1. The first three questions have been answered adversely to State Farm in the opinion rendered on March 10, 1972, by Judge Quillian with concurrence of Judges Jordan and Evans in State Farm Mut. Auto. Ins. Co. v. Harper, 125 Ga. App. 696 (188 SE2d 813)
. That opinion relied on the authority of Travelers Indem. Co. v. Williams, 119 Ga. App. 414 (167 SE2d 174)
, and State Farm Mut. Auto. Ins. Co. v. Murphy, 226 Ga. 710
, supra, to hold that the insured was entitled to "stack" the uninsured motorist coverages where there was more than one policy but limited to the actual loss.
Judge Quillian's opinion further held that sums paid under medical reimbursement provisions could not be used to reduce the amounts owed for uninsured motorist coverage and cited in support thereof Phillips v. State Farm Mut. Auto. Ins. Co., 437 F2d 365. In that decision our fellow Georgian, Judge Griffin B. Bell of our Fifth Circuit, had considered the cases from other jurisdictions which had ruled both ways on such policy provisions under statutes similar to Georgia. This split of authority is confirmed by the annotation in 24 ALR3d 1353. Judge Bell presciently prognosticated the Georgia Court of Appeals would rule under our statute that it would be a violation thereof to use payments made under the medical reimbursement portion for reduction of the statutory payments provided to the insured under the Georgia Automobile Financial Responsibility Act.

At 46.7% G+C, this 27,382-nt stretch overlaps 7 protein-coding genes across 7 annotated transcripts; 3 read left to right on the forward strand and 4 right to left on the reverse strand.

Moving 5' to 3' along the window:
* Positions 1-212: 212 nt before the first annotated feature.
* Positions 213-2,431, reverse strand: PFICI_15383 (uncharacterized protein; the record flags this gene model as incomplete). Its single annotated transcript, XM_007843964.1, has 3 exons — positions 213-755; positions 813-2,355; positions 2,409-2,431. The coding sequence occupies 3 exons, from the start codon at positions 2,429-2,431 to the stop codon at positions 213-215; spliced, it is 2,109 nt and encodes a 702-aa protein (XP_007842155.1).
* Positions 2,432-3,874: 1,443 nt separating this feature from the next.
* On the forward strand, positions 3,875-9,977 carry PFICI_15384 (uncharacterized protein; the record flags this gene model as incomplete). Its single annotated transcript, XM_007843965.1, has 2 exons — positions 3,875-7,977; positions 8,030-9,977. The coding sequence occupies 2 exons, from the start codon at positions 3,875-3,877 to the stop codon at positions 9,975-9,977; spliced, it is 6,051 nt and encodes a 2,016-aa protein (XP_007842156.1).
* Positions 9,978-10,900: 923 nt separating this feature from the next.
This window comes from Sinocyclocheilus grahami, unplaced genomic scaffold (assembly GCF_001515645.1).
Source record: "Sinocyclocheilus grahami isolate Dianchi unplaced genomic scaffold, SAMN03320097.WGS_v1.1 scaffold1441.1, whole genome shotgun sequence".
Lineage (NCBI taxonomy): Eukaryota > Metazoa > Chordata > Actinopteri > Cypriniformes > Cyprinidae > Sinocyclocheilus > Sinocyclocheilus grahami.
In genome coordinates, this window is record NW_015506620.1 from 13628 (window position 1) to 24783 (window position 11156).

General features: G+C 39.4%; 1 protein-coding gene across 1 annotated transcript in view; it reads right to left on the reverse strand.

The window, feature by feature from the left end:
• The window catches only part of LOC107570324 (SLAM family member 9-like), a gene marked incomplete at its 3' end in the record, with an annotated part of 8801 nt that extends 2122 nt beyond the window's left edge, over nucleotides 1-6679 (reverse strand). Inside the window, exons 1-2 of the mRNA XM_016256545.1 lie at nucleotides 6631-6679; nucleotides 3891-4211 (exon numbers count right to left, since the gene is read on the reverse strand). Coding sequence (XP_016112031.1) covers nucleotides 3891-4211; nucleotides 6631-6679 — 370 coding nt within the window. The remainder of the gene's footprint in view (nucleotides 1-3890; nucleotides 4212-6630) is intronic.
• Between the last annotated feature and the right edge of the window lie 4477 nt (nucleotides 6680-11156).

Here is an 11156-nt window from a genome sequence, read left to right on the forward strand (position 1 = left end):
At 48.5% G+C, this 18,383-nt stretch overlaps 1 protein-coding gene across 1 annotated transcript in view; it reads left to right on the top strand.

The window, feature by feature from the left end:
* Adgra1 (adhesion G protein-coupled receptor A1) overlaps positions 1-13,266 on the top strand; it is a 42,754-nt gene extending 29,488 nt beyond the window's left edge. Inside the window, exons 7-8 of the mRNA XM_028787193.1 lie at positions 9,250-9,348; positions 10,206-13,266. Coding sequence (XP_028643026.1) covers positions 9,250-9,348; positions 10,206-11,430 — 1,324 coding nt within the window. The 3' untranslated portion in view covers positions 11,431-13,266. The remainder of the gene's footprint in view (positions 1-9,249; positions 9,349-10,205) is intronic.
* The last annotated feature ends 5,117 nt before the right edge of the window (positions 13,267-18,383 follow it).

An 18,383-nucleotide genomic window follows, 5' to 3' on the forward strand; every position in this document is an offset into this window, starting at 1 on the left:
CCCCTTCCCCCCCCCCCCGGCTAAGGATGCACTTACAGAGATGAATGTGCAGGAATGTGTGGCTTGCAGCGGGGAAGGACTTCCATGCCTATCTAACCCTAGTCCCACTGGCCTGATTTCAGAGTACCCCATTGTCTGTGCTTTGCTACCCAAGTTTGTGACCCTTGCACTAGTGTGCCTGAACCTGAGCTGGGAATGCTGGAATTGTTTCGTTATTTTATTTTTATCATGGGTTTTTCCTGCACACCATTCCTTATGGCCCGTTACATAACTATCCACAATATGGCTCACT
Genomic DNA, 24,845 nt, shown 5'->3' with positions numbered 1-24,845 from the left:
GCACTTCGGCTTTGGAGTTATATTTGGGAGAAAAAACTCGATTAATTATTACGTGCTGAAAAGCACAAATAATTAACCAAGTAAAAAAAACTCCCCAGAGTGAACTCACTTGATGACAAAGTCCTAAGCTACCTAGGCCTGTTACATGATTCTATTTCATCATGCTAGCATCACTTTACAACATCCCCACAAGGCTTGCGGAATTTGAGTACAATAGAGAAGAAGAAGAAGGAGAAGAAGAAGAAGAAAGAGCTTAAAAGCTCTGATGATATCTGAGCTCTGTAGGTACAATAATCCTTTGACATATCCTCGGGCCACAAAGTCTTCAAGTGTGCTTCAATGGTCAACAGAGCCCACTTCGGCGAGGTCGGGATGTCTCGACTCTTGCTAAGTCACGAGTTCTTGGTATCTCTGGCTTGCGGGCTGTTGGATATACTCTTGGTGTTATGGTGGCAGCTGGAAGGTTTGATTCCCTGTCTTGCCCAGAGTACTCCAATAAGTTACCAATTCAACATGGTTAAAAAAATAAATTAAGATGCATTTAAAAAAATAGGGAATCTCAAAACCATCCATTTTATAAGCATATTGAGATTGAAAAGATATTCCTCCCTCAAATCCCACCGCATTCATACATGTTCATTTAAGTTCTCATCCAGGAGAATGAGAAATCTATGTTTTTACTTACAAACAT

A point raised by State Farm's able counsel in this case which was not presented in the Harper case was a representation through an affidavit by the company's actuary that the company was enabled to provide its insurance at a lower cost to the insured by means of this agreement in the policy for reduction of the amounts which the company would otherwise have to pay under its uninsured motorist clause. This actuarial contention does not alter the situation because such agreement is contrary to our statutory enactment. As was said in the unanimous opinion of our Supreme Court concerning a policy containing a provision dealing with "other insurance" in the Murphy case, supra, at page 713: "The plain mandate of the statute is to provide payment for 'all sums' which the insured is 'legally entitled to recover as damages from the uninsured motorist.' The statute is designed to protect the insured as to his actual loss, within the limits of the policy or policies of which he is the beneficiary. Since the 'other insurance' policy provision seeks to limit the coverage to those sums which are in excess of other Insurance, it is contrary to the statute and therefore of no effect, and was properly ordered stricken from the policies in question."